Preventing the First Malignant Cell

Also related to proactive prevention and screening, the field of genetic cancer risk continues to evolve and is helping to identify patients who may benefit from tailored screening approaches or even prophylactic interventions with medicine or surgery. A more novel approach is the emerging ability to detect cancer very early using blood biopsy. Although not yet ready for prime time use in most individuals, it is becoming increasingly realistic to imagine a future in which a blood test can identify cancers at early, curable stages. 

Adopted on a widespread level, this could have a major impact on cancer survival rates, how we treat cancer, and how we identify those at risk of this disease. Cancer does not manifest the same way in every patient – even in the same “type” of cancer. Having a way to proactively screen even in the absence of physical symptoms would be a tremendous advance in patient care.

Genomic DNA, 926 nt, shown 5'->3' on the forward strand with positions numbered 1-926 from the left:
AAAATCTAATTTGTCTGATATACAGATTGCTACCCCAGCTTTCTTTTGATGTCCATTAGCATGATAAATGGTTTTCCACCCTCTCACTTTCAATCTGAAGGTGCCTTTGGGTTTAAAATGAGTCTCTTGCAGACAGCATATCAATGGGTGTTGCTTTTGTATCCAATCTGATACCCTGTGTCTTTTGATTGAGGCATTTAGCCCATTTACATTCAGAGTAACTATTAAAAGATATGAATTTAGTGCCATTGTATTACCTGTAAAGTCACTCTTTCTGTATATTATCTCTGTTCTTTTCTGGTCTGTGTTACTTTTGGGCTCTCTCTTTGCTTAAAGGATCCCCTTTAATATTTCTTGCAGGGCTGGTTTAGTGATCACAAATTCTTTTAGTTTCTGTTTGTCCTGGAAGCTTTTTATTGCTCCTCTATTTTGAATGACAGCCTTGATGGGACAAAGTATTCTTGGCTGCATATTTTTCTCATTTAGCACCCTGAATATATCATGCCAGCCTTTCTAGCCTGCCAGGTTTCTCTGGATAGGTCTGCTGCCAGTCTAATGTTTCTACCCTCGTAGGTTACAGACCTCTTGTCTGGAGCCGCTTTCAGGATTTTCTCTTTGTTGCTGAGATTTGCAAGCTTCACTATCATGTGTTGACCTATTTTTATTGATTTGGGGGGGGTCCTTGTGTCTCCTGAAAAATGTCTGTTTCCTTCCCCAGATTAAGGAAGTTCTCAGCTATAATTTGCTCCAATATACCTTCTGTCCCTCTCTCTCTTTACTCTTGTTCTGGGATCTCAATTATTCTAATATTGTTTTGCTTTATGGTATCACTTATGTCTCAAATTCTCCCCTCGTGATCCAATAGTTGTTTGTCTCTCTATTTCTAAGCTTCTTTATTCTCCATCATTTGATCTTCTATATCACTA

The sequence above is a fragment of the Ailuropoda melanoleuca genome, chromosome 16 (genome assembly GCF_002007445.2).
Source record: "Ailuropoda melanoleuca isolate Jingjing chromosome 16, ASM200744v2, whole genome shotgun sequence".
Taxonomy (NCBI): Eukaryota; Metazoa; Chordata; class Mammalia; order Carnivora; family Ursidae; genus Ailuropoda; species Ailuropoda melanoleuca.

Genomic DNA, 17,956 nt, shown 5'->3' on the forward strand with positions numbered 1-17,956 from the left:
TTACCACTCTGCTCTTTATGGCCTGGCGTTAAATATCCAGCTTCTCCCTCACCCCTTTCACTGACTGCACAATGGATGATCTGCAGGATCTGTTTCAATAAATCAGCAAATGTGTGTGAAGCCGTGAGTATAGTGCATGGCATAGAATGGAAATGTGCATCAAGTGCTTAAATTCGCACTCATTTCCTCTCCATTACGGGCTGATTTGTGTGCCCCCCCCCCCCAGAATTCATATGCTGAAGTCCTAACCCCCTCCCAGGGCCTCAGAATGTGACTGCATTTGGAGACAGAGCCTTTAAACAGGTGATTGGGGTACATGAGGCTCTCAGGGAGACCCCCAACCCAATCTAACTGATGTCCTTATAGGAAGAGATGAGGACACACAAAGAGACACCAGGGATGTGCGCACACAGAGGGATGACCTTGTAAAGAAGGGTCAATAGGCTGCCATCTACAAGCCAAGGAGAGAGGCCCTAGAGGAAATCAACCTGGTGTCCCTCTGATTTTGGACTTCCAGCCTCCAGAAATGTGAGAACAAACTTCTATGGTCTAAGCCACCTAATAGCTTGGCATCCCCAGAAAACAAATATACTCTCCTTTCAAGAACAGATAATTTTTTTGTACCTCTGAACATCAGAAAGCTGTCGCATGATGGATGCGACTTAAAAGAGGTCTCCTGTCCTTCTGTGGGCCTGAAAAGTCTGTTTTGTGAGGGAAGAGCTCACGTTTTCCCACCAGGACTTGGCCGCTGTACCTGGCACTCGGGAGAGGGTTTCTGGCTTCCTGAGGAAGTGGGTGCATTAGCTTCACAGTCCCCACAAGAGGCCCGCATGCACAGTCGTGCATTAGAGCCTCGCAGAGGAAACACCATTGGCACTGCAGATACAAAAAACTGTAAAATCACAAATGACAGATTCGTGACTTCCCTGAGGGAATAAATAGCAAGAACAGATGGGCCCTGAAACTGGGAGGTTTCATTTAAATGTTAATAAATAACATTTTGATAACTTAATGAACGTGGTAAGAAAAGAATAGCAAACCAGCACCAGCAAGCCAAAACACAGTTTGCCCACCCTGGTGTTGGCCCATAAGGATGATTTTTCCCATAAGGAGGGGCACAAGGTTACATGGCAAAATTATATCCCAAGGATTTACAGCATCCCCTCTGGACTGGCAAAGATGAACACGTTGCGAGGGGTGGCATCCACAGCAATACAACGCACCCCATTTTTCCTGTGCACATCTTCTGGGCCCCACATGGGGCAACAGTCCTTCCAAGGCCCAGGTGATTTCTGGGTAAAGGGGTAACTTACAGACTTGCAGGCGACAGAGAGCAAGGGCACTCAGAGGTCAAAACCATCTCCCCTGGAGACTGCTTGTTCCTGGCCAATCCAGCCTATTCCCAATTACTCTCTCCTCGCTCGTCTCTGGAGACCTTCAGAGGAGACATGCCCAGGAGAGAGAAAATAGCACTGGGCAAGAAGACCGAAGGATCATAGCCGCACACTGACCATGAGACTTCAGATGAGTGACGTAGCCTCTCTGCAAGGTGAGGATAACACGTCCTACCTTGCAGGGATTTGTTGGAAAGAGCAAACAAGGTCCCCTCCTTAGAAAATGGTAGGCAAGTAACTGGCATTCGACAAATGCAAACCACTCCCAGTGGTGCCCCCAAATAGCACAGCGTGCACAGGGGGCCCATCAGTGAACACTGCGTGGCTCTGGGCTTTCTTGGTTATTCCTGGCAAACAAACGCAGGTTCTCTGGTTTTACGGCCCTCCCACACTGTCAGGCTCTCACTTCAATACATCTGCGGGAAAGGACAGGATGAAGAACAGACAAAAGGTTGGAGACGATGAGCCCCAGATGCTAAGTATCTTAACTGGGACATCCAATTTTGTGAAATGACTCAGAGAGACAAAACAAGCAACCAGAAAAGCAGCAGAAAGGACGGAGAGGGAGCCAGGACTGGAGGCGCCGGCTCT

Survivorship and the patient journey were consistent themes throughout the day. We heard from people at all stages of this disease who shared heartfelt, honest, and inspiring stories of how cancer has changed their lives.

Through advances in preventive care and screening, many of these stories provide hope for others currently fighting this disease, and aid in informing their family members of their own risk.  There were incredibly profound and touching examples of people who have survived against all odds – sometimes facing repeated bouts of cancer – yet they continue to survive and thrive. These stories give us hope and make us even more resolute in our efforts to bring clarity to cancer care to improve the lives of those touched by cancer.